Tim Longley is the operations manager for Tim Horton's in P.E.I. He explained to CBC reporter Kerry Campbell yesterday why the company made the decision to add the units to the restrooms at its downtown Kent Street location.
That was Tim Horton's PEI operations manager speaking with CBC reporter Kerry Campbell yesterday in Charlottetown. The company has installed what are called "sharps-disposal boxes" in its Kent Street location.
Kerry Campbell also spoke with Alana Leard, executive director of AIDS PEI, who explained that the issue with discarded needles is by no means an isolated one.
|I AND LOVE AND YOU/AVETT BROTHERS|
|AMERICAN, 88697 35099 2|
|SCOTT AVETT|| - ||COMPOSER|
|SETH AVETT|| - ||COMPOSER|
|BOB CRAWFORD|| - ||COMPOSER|
|AVETT BROTHERS || - ||POP GROUP|
|RICK RUBIN|| - ||PRODUCER|
A massive, red boulder that sits in a Berlin park is driving a thirty-five tonne wedge between Germany and Venezuela.
Inscribed with the word "love", and situated opposite the Holocaust Memorial in the German capital, the stone is a potent symbol -- part of artist Wolfgang von Schwarzenfeld's Global Stone Project. Mr. von Schwarzenfeld claims it was gifted to him fifteen years ago, by the head of Canaima National Park in Venezuela, where he extracted it.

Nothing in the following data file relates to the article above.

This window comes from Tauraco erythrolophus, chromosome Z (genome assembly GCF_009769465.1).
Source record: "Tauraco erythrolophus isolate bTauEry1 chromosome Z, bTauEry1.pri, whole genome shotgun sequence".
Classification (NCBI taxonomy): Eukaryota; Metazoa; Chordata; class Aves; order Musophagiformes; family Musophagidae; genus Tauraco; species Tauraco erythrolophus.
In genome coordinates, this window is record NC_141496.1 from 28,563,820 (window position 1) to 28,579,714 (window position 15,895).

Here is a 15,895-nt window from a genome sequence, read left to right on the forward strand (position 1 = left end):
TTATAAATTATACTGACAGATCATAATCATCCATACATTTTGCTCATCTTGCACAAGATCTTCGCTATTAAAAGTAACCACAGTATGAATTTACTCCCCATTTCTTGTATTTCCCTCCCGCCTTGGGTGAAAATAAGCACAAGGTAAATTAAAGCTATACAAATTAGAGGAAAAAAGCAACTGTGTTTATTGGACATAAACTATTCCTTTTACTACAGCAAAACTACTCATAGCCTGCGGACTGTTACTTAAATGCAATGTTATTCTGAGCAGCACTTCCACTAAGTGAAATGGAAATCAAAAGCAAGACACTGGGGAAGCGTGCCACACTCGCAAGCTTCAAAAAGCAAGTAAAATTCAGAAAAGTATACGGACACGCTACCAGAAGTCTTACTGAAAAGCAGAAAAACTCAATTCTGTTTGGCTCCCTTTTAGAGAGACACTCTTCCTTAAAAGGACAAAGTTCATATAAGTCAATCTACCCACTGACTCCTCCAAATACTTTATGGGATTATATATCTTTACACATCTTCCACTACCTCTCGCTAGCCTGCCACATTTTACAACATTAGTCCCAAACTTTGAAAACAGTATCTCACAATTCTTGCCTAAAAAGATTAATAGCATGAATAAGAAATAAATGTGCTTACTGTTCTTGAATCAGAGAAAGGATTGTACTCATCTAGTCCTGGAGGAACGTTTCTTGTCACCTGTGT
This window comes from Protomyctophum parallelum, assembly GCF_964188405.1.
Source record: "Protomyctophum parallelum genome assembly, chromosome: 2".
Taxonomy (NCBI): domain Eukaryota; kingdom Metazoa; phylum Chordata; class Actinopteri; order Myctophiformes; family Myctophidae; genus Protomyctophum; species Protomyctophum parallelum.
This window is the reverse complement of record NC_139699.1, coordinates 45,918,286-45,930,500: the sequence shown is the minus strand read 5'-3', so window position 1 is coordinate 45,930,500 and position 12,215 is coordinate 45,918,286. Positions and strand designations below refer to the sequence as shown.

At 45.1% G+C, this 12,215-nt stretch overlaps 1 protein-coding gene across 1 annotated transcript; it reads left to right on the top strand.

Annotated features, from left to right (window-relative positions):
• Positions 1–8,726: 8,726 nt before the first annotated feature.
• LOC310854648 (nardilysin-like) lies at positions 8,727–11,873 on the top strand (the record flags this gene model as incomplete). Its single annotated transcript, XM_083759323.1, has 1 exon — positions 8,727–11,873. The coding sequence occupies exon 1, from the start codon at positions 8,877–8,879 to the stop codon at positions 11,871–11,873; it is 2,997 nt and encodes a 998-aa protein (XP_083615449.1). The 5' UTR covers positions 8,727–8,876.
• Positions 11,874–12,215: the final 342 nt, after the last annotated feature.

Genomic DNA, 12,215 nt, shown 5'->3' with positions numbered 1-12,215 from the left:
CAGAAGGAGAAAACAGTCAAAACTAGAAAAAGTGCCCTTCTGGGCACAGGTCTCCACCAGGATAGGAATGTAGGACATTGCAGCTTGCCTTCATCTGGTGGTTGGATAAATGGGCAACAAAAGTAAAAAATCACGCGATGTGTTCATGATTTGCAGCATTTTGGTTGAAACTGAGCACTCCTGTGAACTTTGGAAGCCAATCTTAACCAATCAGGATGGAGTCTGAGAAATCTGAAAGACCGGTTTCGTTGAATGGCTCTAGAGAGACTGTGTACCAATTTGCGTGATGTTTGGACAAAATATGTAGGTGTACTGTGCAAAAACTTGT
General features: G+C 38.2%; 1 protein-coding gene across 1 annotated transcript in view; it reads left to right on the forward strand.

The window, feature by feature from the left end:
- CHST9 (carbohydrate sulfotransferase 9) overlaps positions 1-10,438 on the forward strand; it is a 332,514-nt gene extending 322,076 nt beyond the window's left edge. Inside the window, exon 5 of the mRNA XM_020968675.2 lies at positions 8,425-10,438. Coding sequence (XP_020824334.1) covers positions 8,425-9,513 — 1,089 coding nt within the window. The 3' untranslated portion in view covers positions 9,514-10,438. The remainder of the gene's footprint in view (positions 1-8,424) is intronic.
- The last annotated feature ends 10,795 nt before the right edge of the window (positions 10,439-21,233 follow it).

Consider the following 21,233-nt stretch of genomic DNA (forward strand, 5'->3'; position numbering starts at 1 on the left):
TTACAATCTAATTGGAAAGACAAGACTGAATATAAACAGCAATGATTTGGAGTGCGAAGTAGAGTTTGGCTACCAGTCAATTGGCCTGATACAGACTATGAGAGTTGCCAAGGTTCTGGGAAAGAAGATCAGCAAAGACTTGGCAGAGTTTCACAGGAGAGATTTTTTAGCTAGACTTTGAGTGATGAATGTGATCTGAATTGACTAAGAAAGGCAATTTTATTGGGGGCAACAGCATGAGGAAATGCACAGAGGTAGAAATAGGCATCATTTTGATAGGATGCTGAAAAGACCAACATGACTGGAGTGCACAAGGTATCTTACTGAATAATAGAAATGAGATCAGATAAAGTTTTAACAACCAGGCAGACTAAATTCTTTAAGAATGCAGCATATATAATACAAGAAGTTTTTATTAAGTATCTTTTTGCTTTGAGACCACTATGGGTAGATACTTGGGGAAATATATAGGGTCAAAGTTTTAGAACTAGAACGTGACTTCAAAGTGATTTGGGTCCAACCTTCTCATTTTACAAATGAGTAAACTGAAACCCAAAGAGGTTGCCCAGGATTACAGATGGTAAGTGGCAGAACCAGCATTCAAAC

But Venezuela says it is more than just a symbol. For the Pemón indigenous tribe, it is sacred. And they claim its removal has brought strife to the Pemón, in the form of drought, disease, and a disastrous mudslide.
But Dr. Bruno Illius of Berlin Free University casts doubt on Venezuela's claim. For the past two decades he has studied the Pemón, even living among them for nearly two years. We reached Professor Illius in Berlin.
|B-MUSIC: DRIVE IN, TURN ON, FREAK OUT|
|FINDERS KEEPERS, FKRCD021CD|